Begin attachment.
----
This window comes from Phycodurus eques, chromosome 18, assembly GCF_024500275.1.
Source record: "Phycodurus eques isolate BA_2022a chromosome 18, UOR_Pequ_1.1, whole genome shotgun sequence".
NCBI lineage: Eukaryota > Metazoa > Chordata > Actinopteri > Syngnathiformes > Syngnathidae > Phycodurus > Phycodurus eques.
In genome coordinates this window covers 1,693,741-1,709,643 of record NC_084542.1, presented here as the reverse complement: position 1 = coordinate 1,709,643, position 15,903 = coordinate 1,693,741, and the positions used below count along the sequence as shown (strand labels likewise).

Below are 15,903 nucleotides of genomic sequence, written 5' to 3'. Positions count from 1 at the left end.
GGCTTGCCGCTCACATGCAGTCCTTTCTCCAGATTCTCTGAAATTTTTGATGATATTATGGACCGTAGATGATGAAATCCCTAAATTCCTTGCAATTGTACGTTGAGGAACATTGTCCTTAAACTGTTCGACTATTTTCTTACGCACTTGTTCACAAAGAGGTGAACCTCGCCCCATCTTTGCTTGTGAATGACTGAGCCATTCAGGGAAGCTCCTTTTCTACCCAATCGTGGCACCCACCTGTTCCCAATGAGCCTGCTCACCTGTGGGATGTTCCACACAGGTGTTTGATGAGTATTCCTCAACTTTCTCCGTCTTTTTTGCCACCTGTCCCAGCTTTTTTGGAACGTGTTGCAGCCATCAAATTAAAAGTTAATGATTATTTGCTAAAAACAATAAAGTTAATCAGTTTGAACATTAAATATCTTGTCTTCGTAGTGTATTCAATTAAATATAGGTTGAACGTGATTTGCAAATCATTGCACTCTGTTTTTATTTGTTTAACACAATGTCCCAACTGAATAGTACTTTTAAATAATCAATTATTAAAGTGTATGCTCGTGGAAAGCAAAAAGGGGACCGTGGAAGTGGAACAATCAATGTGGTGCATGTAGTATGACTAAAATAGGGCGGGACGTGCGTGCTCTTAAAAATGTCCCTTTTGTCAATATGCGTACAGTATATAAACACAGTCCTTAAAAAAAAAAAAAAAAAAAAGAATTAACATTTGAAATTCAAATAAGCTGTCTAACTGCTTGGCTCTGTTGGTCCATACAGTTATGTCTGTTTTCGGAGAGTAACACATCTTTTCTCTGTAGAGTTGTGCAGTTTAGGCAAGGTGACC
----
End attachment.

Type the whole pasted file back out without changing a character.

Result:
This window comes from Phycodurus eques, chromosome 18, assembly GCF_024500275.1.
Source record: "Phycodurus eques isolate BA_2022a chromosome 18, UOR_Pequ_1.1, whole genome shotgun sequence".
NCBI lineage: Eukaryota > Metazoa > Chordata > Actinopteri > Syngnathiformes > Syngnathidae > Phycodurus > Phycodurus eques.
In genome coordinates this window covers 1,693,741-1,709,643 of record NC_084542.1, presented here as the reverse complement: position 1 = coordinate 1,709,643, position 15,903 = coordinate 1,693,741, and the positions used below count along the sequence as shown (strand labels likewise).

Below are 15,903 nucleotides of genomic sequence, written 5' to 3'. Positions count from 1 at the left end.
GGCTTGCCGCTCACATGCAGTCCTTTCTCCAGATTCTCTGAAATTTTTGATGATATTATGGACCGTAGATGATGAAATCCCTAAATTCCTTGCAATTGTACGTTGAGGAACATTGTCCTTAAACTGTTCGACTATTTTCTTACGCACTTGTTCACAAAGAGGTGAACCTCGCCCCATCTTTGCTTGTGAATGACTGAGCCATTCAGGGAAGCTCCTTTTCTACCCAATCGTGGCACCCACCTGTTCCCAATGAGCCTGCTCACCTGTGGGATGTTCCACACAGGTGTTTGATGAGTATTCCTCAACTTTCTCCGTCTTTTTTGCCACCTGTCCCAGCTTTTTTGGAACGTGTTGCAGCCATCAAATTAAAAGTTAATGATTATTTGCTAAAAACAATAAAGTTAATCAGTTTGAACATTAAATATCTTGTCTTCGTAGTGTATTCAATTAAATATAGGTTGAACGTGATTTGCAAATCATTGCACTCTGTTTTTATTTGTTTAACACAATGTCCCAACTGAATAGTACTTTTAAATAATCAATTATTAAAGTGTATGCTCGTGGAAAGCAAAAAGGGGACCGTGGAAGTGGAACAATCAATGTGGTGCATGTAGTATGACTAAAATAGGGCGGGACGTGCGTGCTCTTAAAAATGTCCCTTTTGTCAATATGCGTACAGTATATAAACACAGTCCTTAAAAAAAAAAAAAAAAAAAAGAATTAACATTTGAAATTCAAATAAGCTGTCTAACTGCTTGGCTCTGTTGGTCCATACAGTTATGTCTGTTTTCGGAGAGTAACACATCTTTTCTCTGTAGAGTTGTGCAGTTTAGGCAAGGTGACC